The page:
Bloomsbury (November 2017)
Addressing one of the most politically turbulent periods in modern British history, philosopher Roger Scruton asks how, in these circumstances, we can come to define our identity, and what in the coming years will hold us together.
To what are our duties owed and why? How do we respond to the pull of globalisation and mass migration, to the rise of Islam and to the decline of Christian belief? Do we accept these as inevitable or do we resist them? If we resist them on what basis do we build? This book sets out to answer these questions, and to understand the volatile moment in which we live.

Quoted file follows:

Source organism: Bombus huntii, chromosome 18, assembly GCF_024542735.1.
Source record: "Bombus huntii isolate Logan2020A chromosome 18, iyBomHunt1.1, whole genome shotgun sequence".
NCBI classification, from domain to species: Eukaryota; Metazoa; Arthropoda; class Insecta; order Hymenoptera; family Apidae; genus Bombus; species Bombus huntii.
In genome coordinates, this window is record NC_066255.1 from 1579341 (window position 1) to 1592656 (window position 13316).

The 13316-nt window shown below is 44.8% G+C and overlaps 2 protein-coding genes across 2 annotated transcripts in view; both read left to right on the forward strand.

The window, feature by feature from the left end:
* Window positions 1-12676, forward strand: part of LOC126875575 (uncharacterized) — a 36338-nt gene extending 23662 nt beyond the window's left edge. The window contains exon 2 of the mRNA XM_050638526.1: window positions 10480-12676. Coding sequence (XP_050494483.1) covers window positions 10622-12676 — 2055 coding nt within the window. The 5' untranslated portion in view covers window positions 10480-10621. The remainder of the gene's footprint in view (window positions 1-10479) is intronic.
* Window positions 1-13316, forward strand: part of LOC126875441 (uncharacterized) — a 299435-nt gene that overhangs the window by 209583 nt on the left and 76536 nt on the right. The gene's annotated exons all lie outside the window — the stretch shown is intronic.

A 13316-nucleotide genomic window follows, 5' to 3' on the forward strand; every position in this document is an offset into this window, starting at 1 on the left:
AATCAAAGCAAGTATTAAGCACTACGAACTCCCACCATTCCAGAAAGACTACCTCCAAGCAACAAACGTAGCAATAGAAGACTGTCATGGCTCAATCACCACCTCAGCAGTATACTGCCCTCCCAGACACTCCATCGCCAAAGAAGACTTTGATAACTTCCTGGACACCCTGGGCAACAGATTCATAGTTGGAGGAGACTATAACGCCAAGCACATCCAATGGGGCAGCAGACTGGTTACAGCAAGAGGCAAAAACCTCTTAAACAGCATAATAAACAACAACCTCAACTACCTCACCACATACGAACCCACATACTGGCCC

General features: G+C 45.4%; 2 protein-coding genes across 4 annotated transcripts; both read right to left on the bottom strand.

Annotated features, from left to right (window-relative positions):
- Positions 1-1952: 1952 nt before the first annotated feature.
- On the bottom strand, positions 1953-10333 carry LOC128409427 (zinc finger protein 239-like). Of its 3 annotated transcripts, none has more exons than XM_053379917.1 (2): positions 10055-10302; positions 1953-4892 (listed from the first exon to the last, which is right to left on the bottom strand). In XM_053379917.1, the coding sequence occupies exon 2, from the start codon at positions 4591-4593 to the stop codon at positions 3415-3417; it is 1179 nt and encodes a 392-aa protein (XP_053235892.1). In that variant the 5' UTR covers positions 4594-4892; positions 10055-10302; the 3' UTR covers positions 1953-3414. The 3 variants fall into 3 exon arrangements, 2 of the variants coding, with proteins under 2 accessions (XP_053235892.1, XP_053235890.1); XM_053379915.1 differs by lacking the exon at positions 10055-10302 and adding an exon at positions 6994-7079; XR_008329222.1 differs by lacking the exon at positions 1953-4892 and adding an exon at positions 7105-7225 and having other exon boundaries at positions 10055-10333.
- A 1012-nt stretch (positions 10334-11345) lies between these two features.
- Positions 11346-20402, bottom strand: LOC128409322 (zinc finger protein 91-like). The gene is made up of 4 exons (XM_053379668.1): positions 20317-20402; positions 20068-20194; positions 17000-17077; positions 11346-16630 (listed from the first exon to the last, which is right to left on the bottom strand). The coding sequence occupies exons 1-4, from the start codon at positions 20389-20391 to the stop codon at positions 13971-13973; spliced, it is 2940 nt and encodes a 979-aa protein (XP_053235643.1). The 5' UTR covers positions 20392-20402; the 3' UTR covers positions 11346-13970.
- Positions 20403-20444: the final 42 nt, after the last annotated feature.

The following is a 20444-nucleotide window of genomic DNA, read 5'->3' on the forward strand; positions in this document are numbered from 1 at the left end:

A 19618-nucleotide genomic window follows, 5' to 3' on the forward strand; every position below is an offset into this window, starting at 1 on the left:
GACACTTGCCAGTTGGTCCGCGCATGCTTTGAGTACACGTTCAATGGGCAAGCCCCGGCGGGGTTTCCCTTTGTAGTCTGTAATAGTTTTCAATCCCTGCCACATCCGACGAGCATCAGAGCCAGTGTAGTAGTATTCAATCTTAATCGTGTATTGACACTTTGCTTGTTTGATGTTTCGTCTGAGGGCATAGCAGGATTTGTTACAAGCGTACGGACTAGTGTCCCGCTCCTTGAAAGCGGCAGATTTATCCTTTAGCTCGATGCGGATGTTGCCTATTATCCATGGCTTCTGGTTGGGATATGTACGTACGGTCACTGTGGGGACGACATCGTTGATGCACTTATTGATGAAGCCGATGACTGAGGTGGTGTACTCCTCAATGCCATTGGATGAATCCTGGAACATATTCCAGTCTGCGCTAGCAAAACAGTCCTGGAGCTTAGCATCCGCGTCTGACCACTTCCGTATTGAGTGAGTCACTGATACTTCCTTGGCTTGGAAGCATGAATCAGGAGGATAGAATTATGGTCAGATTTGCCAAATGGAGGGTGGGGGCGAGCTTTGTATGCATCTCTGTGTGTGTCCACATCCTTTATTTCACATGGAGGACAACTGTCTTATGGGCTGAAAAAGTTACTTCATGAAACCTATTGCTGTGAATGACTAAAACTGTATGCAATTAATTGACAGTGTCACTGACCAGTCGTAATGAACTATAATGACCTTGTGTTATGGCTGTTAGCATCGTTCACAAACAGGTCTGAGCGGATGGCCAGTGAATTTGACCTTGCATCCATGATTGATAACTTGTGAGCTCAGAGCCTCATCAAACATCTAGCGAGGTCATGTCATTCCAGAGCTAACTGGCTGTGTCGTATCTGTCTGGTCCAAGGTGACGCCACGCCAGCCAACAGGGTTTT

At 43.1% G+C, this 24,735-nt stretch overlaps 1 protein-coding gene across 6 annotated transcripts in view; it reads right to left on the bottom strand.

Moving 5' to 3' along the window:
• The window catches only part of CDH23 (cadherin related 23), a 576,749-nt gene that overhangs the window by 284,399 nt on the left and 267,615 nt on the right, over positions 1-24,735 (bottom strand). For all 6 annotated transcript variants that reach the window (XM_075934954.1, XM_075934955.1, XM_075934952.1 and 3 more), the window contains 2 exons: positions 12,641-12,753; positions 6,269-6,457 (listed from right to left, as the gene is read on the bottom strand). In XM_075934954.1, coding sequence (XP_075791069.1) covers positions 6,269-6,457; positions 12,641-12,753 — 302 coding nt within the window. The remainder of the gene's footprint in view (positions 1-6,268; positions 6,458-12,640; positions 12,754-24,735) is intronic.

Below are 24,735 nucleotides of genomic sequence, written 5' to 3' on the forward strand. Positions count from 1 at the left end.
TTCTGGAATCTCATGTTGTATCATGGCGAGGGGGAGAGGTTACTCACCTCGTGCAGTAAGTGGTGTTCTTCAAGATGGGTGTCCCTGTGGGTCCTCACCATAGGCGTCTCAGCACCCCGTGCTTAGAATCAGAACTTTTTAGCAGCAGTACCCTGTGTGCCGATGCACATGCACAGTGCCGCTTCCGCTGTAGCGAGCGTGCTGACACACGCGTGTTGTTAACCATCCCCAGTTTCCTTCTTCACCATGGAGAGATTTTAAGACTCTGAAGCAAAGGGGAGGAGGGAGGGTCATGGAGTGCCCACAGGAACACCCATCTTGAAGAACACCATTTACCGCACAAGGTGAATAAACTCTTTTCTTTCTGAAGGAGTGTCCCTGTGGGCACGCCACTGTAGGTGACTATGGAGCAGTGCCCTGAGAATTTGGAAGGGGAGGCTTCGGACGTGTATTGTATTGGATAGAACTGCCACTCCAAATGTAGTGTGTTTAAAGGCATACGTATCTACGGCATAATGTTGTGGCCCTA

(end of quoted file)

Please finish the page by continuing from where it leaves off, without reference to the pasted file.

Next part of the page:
“While everyone else panics and reacts, Scruton thinks. And produces answers.” – Douglas Murray
“Scruton, a political philosopher who was formerly professor of aesthetics at Birkbeck College, has such a harmonious writing style that one could almost imagine this essay being set to music … I found this strangely moving, and that's more than can be said for your standard work of political philosophy.” – Dominic Lawson, Sunday Times
“A worthwhile description of how nationhood could help us regain a feeling of community, without sparking the surge in national chauvinism that EU supporters claim would result.” – Daily Telegraph
Read more at Bloomsbury.